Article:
What are Security Deposits? Everything Renters Should Know
You’ve landed a great apartment and you’re looking forward to moving in soon. Congrats! However, before you can call your new place home, you’ll need to pay an assortment of fees to your landlord.
It’s easy to understand first and last month’s rent. But what's the deal with security deposits?
What is a Security Deposit?
TL;DR: A security deposit is a sum that a new tenant pays to a landlord or property management company before moving in. Security deposits are the first line of defense for landlords. They provide insurance if a tenant causes damages to the apartment that’s beyond normal wear and tear.
That's the gist of it, but there is plenty to go over. Don’t worry, we’ve got you covered with our in-depth guide on security deposits.
Here’s everything you need to know about security deposits to help you to budget accurately. We’ll help you to make sure you get your security deposit refunded and understand your rights as a renter.
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What Does My Security Deposit Cover?
A security deposit can cover a range of items that crop up during a tenant’s stay.
- Property damage: Property damage is the most common thing that landlords use a security deposit for. This damage must be beyond normal wear and tear. Landlords may use the security deposit to patch holes in the wall and fix carpet burns. They could also use it to replace any fixtures that were broken and more
- Missed rent payments: If you get into a habit of missing rent payments. your landlord may pull that money from your security deposit. You can’t expressly say to your landlord that you’d like to use your security deposit funds to pay rent this month. However, if you owe back rent at the time of vacating the property, your landlord may keep some or all of your security deposit on these grounds.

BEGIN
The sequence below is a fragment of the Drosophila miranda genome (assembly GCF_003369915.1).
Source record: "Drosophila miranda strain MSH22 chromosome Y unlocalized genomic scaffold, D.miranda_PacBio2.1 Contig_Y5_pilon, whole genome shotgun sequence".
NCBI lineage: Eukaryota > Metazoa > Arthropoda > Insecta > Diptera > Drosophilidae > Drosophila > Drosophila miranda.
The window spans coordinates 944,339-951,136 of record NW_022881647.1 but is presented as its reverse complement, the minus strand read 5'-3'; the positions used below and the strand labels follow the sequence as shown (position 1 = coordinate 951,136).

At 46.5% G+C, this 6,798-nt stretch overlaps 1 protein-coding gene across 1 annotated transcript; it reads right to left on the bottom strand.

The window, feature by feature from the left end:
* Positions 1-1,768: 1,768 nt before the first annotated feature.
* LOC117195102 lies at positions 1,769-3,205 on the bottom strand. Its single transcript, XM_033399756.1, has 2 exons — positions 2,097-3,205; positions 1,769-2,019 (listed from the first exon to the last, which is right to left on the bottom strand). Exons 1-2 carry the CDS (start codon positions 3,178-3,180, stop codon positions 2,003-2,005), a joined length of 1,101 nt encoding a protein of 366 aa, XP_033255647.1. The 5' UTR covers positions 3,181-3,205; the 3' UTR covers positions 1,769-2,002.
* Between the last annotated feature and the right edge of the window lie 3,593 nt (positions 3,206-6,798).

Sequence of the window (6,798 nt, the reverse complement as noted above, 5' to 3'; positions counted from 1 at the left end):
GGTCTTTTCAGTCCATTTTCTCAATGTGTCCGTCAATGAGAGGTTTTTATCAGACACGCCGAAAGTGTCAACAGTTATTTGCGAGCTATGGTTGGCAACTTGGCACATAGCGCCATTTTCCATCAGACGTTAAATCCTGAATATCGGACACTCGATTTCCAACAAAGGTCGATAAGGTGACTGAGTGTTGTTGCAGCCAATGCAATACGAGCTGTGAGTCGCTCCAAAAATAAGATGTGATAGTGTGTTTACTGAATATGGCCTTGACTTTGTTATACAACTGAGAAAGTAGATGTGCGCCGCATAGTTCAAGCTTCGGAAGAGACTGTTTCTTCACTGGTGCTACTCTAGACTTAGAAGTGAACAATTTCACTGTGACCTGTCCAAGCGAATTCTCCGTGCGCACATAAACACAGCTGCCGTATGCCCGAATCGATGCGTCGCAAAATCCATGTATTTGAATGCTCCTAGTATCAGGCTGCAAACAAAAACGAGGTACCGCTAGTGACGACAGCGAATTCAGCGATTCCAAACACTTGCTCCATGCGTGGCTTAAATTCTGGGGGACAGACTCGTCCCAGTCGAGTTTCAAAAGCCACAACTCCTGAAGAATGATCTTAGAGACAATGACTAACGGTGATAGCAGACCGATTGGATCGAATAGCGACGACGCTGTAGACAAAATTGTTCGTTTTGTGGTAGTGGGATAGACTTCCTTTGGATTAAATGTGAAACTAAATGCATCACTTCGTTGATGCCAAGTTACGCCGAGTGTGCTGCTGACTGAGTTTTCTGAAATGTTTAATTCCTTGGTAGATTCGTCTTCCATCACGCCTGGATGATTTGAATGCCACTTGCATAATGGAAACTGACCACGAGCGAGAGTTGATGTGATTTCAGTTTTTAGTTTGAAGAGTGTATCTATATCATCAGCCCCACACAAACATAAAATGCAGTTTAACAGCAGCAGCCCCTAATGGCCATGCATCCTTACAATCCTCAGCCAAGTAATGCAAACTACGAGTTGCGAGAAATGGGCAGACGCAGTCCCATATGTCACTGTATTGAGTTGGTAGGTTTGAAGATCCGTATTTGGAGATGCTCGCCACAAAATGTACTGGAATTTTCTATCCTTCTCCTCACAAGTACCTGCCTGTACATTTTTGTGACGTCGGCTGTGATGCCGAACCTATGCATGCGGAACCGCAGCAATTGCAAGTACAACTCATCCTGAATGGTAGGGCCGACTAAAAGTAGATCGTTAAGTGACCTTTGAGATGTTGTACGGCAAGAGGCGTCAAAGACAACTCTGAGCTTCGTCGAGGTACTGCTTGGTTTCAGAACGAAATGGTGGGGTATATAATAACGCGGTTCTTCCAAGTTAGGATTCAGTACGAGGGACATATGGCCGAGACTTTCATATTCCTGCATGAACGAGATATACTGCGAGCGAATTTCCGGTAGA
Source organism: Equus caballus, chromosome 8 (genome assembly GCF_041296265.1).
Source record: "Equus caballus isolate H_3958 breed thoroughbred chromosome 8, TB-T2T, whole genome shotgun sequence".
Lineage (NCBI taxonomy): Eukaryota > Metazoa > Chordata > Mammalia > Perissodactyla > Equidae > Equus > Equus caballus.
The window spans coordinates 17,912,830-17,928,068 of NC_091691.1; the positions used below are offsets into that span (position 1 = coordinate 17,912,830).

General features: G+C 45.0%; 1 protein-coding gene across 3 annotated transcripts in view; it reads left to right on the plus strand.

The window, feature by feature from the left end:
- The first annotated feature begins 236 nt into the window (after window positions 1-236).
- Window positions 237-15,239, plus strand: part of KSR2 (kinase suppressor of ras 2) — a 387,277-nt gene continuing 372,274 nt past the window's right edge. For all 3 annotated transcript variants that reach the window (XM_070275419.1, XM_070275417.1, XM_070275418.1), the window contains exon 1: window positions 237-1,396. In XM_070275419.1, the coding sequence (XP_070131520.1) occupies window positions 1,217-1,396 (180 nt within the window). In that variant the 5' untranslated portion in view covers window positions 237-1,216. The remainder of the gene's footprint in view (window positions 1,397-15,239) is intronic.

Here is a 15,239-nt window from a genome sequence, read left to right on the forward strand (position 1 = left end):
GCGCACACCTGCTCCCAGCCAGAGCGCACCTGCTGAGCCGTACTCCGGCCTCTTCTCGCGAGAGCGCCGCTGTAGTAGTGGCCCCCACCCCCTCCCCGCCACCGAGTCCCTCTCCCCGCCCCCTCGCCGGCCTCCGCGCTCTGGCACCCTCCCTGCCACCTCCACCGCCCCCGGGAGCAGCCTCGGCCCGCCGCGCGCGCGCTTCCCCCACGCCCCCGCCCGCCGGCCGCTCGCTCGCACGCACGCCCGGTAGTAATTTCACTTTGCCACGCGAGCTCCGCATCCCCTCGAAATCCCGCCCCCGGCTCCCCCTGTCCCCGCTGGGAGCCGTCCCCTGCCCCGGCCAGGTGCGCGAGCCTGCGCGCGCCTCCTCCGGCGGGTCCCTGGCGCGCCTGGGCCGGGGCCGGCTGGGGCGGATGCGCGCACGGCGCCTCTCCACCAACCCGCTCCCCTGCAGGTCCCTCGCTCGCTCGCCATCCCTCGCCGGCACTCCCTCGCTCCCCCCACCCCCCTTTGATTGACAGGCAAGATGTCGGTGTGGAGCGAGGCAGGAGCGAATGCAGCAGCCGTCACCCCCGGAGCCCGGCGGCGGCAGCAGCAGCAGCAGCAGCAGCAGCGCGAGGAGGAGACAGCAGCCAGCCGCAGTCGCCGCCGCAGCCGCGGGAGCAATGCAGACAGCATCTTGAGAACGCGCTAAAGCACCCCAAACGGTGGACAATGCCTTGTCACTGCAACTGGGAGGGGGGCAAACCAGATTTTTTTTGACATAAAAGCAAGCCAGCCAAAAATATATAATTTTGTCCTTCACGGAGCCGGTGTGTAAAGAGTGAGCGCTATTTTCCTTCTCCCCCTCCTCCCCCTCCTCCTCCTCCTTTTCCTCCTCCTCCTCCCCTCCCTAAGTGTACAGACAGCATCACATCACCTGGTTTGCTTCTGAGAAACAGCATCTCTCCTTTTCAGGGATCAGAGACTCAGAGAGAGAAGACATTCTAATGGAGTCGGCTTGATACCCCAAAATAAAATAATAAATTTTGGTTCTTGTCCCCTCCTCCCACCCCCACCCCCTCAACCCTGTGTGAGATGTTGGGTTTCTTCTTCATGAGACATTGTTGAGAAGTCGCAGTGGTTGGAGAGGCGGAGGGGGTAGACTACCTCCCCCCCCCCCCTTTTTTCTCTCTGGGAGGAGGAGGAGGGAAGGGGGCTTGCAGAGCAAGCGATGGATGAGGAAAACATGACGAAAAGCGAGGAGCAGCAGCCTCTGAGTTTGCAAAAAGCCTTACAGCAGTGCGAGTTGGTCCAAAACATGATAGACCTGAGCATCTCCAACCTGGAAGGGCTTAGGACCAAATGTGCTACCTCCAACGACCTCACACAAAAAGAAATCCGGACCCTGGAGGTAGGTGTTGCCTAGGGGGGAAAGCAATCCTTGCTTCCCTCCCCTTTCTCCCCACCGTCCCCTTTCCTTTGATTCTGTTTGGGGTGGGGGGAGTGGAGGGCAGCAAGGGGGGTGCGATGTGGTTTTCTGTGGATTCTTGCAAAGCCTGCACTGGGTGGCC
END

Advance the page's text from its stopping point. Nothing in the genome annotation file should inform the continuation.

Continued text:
- Cleaning and key replacements: Any necessary professional cleaning services or replacements for lose housekeys can also be covered by your security deposit.
How Much Will My Security Deposit Be?
There isn’t a set rate for security deposits. Typically, there are state or local laws that place limits on the amount that a landlord can charge for a security deposit.
However, it’s common for the amount to be between 1-3 month's rent.
In the state of California, a landlord may charge three months' worth of rent as a security deposit for a furnished apartment. However, in the state of New York, landlords are only allowed to charge up to one month's rent for a security deposit. That’s the case regardless of the circumstances.
The Impact of Your Credit Score
In addition to state laws, tenants should be aware of their credit score before applying to an apartment. That can impact the security deposit rate that your landlord will charge you.
It’s common practice for landlords to perform background checks on prospective tenants. They do that to ensure that they don’t have a history of unpaid rent, evictions, or poor credit.
A good credit score can save renters money. However, a poor credit score may result in higher charges.
Laws Regarding Security Deposits
As we mentioned previously, some laws limit the rates that landlords can charge for a security deposit. However, many other laws pertaining to security deposits, too. Almost every state has laws regarding security deposits that are in place to protect renters and landlords alike.
These laws provide standards for security deposits. They govern different aspects of the deposits.
Those aspects include when the landlord must return them and what tenants have a right to know. They also include what landlords must do with them when they receive them.
1. Required Security Deposit Disclosures
Many states have laws to ensure that tenants understand what happens to their security deposit. In many cases, landlords place the full amount of the security deposit in a bank account Some states require that this account must accrue interest.
In some states, landlords must provide tenants with the name and address of the bank in which they’ll be storing the deposit, along with the amount they’re depositing there.